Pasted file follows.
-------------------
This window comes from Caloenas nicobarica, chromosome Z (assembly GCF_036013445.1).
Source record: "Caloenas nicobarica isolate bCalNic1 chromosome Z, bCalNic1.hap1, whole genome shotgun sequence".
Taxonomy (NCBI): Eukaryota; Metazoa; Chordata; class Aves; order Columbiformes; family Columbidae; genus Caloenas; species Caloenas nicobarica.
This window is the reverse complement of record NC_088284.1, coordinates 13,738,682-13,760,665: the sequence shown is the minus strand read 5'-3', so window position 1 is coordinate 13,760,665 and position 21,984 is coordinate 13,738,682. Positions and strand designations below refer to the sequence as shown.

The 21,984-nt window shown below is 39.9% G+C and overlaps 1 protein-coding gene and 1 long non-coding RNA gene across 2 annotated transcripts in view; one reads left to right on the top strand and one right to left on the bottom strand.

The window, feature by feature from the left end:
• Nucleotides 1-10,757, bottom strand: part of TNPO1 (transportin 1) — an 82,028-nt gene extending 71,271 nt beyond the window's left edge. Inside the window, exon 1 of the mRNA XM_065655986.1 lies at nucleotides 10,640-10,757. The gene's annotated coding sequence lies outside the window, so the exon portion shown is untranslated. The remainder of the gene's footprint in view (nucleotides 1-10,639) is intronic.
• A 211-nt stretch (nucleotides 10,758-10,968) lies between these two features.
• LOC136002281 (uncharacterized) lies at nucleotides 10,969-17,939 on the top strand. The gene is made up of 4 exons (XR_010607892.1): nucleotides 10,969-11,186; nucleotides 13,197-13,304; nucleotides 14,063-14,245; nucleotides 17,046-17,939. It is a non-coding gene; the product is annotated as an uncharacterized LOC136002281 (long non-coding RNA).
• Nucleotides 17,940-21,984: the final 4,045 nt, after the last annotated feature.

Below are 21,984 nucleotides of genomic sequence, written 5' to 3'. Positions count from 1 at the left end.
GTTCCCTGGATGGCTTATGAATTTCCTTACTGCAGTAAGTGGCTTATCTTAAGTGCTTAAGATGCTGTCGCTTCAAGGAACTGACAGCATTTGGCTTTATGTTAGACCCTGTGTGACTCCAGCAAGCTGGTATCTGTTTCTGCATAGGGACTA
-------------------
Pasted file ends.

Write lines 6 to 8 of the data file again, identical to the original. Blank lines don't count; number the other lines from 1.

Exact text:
The window, feature by feature from the left end:
• Nucleotides 1-10,757, bottom strand: part of TNPO1 (transportin 1) — an 82,028-nt gene extending 71,271 nt beyond the window's left edge. Inside the window, exon 1 of the mRNA XM_065655986.1 lies at nucleotides 10,640-10,757. The gene's annotated coding sequence lies outside the window, so the exon portion shown is untranslated. The remainder of the gene's footprint in view (nucleotides 1-10,639) is intronic.
• A 211-nt stretch (nucleotides 10,758-10,968) lies between these two features.